In Evanston, Ferguson received a timeline of JW’s life through 1897. After Evanston, JW went to Fargo, then in the Dakota Territory, where, he was put on trial for embezzling $1800 (today’s value $50,000-$60,000) from First National Bank. JW said he dropped the money and lost it, and apparently was again acquitted. In 1886, he moved to St. Louis, where he divorced Laura because she complained too much about how horrible St. Louis was (make your own jokes here). Later that year, he was again charged with embezzlement by the firm where he worked. This time it was for $200, and he paid it back, so the charges were dropped.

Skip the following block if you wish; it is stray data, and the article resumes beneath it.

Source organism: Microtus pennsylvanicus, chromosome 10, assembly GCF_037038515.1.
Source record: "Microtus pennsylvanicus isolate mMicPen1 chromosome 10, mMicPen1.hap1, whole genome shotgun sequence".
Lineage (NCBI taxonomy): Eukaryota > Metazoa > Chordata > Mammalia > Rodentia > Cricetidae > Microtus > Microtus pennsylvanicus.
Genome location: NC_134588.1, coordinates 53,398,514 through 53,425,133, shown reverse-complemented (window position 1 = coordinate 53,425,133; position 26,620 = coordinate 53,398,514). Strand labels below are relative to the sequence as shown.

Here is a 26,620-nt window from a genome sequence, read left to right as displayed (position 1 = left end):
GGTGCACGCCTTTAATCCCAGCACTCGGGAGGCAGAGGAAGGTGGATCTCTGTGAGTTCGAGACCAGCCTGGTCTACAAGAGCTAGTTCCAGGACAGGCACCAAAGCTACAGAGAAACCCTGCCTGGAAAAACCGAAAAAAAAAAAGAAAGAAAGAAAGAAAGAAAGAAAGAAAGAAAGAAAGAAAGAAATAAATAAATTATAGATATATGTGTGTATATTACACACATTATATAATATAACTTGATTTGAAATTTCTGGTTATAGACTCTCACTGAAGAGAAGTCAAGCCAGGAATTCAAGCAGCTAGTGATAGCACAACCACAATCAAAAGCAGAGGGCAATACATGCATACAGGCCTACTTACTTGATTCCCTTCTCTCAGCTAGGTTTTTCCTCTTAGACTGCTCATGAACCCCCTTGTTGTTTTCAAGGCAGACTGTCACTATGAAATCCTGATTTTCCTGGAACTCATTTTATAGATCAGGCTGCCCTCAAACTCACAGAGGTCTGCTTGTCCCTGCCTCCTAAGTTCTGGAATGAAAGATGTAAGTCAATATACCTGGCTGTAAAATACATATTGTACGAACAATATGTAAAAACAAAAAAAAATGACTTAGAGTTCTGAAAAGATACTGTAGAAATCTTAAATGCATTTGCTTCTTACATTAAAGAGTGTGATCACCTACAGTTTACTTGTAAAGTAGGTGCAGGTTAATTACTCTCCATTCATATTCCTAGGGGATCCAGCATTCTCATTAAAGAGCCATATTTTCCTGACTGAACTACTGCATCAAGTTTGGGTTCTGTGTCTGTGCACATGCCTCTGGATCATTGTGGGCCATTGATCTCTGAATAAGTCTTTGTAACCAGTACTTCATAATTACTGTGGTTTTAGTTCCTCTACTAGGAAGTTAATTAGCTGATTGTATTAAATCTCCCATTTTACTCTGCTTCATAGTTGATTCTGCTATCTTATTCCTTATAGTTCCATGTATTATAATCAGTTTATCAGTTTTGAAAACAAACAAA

In 1893, he was in Hoboken, New Jersey, and married his second wife Sadie Canta. In 1897, he was a lawyer in Philadelphia. Ferguson said he though JW was a bit of a con man; I think that is being polite. He is every bit the stereotypical, vile, bloodsucker who profanes my profession (a reputation unfortunately often deserved).
After 1897, the timeline ended. From a newspaper article Ferguson found out JW went to Alaska for the Klondike Gold Rush, the other Gold Rush in American history. (I think Sarah Jessica Parker’s ancestor and Helen Hunt’s went to California for the earlier one.) And thus, Ferguson went out to Wrangell, Alaska in the southeast part of the state.
Before Ferguson left, the historian in Evanston promised to do more research on the rest of JW’s life and send it to him in Alaska, and again, this is where the suspension of disbelief is really tested. Months and months of research is done on the celebrity’s ancestry before the show films. The deliberate misdirection that (1) they haven’t already done the research; and (2) that they can do all that research in about 3 days is just aggravating.